The results of the July 2 presidential elections in Mexico are still considered too close to call, but both candidates—former Mexico City mayor Andres Manuel Lopez Obrador of the populist-left Democratic Revolution Party (PRD) and former energy minister Felipe Calderon of the technocratic-right National Action Party (PAN)—are claiming victory. The New York Times quoted Lopez Obrador saying he would repect the decision of the Federal Electoral Institute, while also insisting he had won by 500,000 votes. “This result is irreversible,” he said. Countered Calderon: “There is not the slightest doubt that we have won the election.”
Luis Ugalde, head of the Electoral Institute, appeared twice on national television to urge candidates and their supporters to wait for official results. President Vicente Fox also addressed the nation, pleading with voters to heed the commission’s decision. “It’s the responsibility of all political actors to respect the law,” he said. But Lopez Obrador told thousands of supporters in Mexico City’s central square: “We are going to demonstrate that we won and they have to respect our victory.”
The third candidate—former Tabasco state governor Roberto Madrazo of the Institional Revolutionary Party (PRI), the entrenched political machine that governed from 1929 to 2000—is trailing the two front-runners.
It has been a dirty campaign, with Lopez Obrador accusing Calderon of being part of a political elite that profits at the expense of the many. “There cannot be a rich government and a poor people,” Lopez Obrador said repeatedly in his campaign speeches, pledging to root out corruption and waste. Calderon has countered that Lopez Obrador’s programs would lead to more debt and an economic collapse, instead calling for neoliberal prescriptions: slashing corporate taxes, encouraging more foreign investment, and allowing private partnerships in the state oil company. “I want a winning Mexico,” he said.
Lopez Obrador in February attacked President Fox for using the bully pulpit of his office to campaign for Calderon, comparing the president to a twittering tropical bird called a “chachalaca” and telling him to “shut up.”
Calderon’s campaign, in turn, ran ads showing Venezuela’s populist President Hugo Chavez, insulting Fox side by side with Lopez Obrador’s diss. The Calderon campaign also called Lopez Obrador “intolerant” and “a danger to Mexico.” Business leaders also paid for spots that used Chavez’s image to scare voters, saying “Mexico doesn’t need a dictator to come out ahead.” Other spots said voting for Lopez Obrador was equivalent to voting for another economic crisis, like those of 1995 and 1982. Lopez Obrador skipped the first presidential debate in early April. Calderon, a Harvard-trained economist, subsequently shot ahead in the polls.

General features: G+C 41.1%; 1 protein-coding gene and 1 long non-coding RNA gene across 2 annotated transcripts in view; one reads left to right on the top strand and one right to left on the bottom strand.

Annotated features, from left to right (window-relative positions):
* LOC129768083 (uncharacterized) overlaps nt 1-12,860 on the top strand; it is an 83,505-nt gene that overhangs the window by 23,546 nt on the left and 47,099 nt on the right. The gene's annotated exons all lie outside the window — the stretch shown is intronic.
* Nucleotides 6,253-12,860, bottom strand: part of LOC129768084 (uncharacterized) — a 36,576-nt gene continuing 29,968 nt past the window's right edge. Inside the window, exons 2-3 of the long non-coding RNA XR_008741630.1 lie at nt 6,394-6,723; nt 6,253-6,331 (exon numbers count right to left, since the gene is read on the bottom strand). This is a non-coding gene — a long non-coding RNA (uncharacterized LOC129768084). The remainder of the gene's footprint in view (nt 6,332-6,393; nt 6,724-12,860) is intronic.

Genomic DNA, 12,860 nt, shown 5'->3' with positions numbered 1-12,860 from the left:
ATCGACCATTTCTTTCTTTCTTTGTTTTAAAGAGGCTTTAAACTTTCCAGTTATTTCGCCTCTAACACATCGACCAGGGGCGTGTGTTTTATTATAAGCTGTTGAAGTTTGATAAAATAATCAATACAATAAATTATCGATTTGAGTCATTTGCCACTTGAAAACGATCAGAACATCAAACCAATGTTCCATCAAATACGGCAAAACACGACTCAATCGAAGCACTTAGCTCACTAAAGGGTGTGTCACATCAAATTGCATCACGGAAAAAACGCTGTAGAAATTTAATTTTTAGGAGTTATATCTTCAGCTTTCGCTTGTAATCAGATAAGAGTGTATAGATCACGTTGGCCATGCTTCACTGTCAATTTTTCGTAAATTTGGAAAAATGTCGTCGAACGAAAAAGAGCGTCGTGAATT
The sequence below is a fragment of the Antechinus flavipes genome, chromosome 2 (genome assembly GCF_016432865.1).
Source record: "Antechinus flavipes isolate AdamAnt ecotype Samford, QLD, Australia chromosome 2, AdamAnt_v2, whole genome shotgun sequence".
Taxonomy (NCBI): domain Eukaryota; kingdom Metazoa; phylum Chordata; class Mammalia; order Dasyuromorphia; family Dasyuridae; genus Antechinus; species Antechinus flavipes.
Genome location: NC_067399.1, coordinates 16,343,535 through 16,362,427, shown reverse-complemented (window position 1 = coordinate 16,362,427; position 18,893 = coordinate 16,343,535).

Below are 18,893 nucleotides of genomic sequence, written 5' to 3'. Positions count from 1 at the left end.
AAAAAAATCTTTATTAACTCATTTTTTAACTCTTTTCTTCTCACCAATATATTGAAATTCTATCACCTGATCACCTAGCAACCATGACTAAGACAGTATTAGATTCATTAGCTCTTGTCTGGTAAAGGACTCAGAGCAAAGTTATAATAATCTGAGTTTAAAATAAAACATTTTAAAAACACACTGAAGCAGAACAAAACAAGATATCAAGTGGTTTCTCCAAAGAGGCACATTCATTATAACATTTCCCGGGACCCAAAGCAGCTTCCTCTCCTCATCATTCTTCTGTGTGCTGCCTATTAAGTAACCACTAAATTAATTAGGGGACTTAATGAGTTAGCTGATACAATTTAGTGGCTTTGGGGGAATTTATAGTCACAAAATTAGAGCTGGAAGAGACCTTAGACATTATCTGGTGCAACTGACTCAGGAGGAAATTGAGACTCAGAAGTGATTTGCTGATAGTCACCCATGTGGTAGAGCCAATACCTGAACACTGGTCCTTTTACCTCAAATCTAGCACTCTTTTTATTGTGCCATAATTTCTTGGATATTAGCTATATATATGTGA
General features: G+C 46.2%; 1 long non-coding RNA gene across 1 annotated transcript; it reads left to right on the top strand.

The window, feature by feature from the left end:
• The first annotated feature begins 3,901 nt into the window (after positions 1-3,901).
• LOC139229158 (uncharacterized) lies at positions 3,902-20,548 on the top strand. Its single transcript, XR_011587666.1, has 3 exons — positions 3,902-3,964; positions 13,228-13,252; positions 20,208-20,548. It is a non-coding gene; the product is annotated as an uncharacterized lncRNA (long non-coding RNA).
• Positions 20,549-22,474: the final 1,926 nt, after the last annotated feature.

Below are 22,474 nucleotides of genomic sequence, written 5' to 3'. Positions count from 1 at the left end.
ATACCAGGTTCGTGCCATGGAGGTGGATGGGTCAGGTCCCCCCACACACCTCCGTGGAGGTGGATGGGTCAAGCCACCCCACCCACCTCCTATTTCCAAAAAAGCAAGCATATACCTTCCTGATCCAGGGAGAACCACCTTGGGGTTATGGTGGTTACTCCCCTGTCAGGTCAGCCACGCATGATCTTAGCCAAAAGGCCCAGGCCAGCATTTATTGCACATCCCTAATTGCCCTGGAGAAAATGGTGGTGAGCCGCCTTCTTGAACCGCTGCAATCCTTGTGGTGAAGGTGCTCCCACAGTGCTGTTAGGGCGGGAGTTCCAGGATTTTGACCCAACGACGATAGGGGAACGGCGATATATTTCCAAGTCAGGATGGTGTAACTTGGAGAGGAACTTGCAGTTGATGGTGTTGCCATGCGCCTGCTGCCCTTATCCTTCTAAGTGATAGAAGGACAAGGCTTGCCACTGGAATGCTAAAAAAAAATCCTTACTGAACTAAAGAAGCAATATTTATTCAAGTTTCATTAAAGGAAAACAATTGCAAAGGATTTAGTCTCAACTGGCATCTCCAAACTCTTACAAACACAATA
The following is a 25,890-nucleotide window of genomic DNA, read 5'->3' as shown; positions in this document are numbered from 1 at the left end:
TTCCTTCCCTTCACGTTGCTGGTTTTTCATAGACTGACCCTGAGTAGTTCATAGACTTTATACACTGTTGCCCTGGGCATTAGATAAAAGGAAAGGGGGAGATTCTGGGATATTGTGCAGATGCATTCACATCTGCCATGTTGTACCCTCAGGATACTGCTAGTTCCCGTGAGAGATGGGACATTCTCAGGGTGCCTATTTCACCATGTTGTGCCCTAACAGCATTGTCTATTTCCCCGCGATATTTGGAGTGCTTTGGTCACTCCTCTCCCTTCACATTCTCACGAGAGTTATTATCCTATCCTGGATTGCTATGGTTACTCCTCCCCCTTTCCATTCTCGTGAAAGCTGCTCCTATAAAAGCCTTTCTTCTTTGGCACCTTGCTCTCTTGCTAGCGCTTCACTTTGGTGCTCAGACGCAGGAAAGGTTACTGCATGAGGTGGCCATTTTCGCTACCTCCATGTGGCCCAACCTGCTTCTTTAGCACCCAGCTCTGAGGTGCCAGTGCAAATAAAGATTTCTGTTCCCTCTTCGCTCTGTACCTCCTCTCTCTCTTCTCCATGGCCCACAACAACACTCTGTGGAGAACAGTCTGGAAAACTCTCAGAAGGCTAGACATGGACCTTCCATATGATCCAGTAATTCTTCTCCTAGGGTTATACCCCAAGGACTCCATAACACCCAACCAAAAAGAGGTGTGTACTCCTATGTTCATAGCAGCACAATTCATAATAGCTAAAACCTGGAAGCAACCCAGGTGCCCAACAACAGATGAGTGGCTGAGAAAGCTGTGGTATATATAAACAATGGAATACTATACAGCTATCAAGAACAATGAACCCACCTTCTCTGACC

But Lopez Obrador struck back, calling his detractors “white-collar criminals” who who exploited their “privileges” by dodging taxes, and called the current government was “a committee at the service of a minority.” Seeking to reassure the business community, he also said: “We are not going to act irresponsibly. We’re not going to provoke a crisis.” (NYT, July 3)
Voting went ahead in Oaxaca, where striking teachers and their supporters had considered a boycott of the elections. On June 30, the fifth popular assembly (Asamblea Popular del Pueblo de Oaxaca, known as APPO) resolved that the effort to oust Gov. Ulises Ruiz Ortiz of the PRI took first priority. The striking teachers continue to hold Oaxaca City’s central plaza, having retaken after a violent police eviction two weeks ago. (Narco News, July 1)
However, in the Mexico state village of San Salvador Atenco, supporters of the Peoples Front in Defense of the Land marched on election day to denounce all the political parties and candidates, and to demand the release of the “political prisoners” taken in a clash with police in the village in early May. (Notimex, July 2)
Subcommander Marcos of the Zapatista rebels (known as “Delegate Zero” on his tour of the country known as the “Other Campaign”) also spoke at several rallies and events around the Mexico City area in the days leading up to the elections, witholding support from any candidate and pledging “we are going to continue to organize below and from the left,” regardless of the election’s outcome. (La Jornada, July 3)
“There is another space, another path, another way of doing politics,” he told a crowd in Mexico City’s main plaza, the Zocalo, on election day. (EFE, July 2)
All sources online at Chiapas95.